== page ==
High-resolution whole-organ mapping with SNPs and its significance to early events of carcinogenesis

Tomasz Tuziak, Joon Jeong, Tadeusz Majewski, Mi Sook Kim, Jordan Steinberg, Zhi Wang, Dong Sup Yoon, Tang C. Kuang, Keith Baggerly, Dennis Johnston, Bogdan Czerniak

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22 Citations (Scopus)


We attempted to identify deleted segments in two model tumor suppressor gene loci on chromosomes 13q14 and 17p13 that were associated with clonal expansion of in situ bladder preneoplasia using single nucleotide polymorphisms (SNPs)-based whole-organ histologic and genetic mapping. For mapping with SNPs, the sequence-based maps spanning approximately 27 and 5 Mb centered around RB1 and p53, respectively, were assembled. The integrated gene and SNP maps of the regions were used to select 661 and 960 SNPs, which were genotyped by pyrosequencing. Genotyping of SNPs was performed on DNA samples corresponding to histologic maps of the entire bladder mucosa in human cystectomy specimens with invasive urothelial carcinoma. By using this approach, we have identified deleted regions associated with clonal expansion of intraurothelial neoplasia; which ranged from 0.001 to 4.3 Mb (average 0.67 Mb) and formed clusters of discontinuous deleted segments. The high resolution of such maps is a prerequisite for future positional targeting of genes involved in early phases of bladder neoplasia. This approach also permits analysis of the overall genomic landscape of the involved region and discloses that a unique composition of noncoding DNA characterized by a high concentration of repetitive sequences may predispose to deletions.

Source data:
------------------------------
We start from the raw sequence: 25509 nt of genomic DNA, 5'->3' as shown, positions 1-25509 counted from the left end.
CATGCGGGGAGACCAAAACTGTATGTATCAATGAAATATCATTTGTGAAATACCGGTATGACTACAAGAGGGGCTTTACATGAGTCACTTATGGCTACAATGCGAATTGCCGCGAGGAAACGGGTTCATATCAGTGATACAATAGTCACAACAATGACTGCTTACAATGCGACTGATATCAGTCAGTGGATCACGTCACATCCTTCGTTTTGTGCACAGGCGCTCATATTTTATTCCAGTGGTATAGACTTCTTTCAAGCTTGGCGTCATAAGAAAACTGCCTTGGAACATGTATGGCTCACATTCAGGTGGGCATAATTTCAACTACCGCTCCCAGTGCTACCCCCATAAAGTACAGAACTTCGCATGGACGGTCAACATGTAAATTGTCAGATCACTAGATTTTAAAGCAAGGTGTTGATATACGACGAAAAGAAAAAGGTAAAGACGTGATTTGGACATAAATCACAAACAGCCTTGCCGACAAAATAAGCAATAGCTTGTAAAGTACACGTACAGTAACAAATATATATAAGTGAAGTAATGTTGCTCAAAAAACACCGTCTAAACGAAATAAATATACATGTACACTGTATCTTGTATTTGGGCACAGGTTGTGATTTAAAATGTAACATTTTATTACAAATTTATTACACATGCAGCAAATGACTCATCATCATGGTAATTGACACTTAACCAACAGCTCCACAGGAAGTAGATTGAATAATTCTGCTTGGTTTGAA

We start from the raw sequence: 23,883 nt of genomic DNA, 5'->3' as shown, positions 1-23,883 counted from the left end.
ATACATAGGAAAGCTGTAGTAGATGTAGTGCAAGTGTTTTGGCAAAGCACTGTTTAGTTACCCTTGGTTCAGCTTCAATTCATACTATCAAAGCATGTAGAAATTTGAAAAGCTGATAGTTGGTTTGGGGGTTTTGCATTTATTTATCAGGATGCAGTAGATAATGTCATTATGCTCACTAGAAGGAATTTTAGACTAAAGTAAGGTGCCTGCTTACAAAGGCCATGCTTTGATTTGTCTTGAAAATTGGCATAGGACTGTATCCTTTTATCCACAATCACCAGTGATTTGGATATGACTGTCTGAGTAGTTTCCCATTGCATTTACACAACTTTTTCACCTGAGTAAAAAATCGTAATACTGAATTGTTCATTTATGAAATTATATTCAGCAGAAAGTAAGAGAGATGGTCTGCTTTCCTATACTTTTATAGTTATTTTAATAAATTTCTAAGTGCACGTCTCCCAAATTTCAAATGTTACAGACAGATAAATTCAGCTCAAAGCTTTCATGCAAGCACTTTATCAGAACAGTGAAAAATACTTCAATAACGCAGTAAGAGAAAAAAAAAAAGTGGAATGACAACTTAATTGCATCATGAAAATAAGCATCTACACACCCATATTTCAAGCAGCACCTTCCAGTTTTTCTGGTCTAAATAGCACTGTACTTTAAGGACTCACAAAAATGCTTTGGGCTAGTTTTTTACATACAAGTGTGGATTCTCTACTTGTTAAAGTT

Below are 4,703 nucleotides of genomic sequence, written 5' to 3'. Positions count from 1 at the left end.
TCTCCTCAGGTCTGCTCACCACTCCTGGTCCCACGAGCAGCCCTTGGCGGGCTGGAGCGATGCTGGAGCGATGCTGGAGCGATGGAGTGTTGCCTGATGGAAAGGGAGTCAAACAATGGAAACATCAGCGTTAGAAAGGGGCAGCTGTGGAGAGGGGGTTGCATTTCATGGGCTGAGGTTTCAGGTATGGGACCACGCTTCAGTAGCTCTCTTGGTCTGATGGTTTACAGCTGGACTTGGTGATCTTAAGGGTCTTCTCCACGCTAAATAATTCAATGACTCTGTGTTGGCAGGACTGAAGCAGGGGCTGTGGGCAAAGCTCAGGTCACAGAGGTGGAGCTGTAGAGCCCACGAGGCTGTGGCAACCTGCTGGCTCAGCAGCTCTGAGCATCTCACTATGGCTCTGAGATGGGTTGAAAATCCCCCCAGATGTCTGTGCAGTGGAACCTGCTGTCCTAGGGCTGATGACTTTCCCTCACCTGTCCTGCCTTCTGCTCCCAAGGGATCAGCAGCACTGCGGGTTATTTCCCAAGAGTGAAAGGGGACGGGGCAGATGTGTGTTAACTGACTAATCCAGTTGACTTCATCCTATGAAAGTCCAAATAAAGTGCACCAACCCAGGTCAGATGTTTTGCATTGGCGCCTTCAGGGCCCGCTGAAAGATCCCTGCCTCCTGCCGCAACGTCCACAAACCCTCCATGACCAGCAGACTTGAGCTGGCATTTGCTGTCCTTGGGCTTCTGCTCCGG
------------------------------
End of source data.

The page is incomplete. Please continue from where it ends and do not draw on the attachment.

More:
Original languageEnglish
Pages (from-to)689-701
Number of pages13
JournalLaboratory Investigation
Issue number5
Publication statusPublished - 2005 May

Bibliographical note

Funding Information:
This work was supported by the National Institute of Health, UO1 CA85078 (BC), RO1 CA066723 (BC), and P50 CA91846 (Pr. 1, BC).

All Science Journal Classification (ASJC) codes

  • Pathology and Forensic Medicine
  • Molecular Biology
  • Cell Biology


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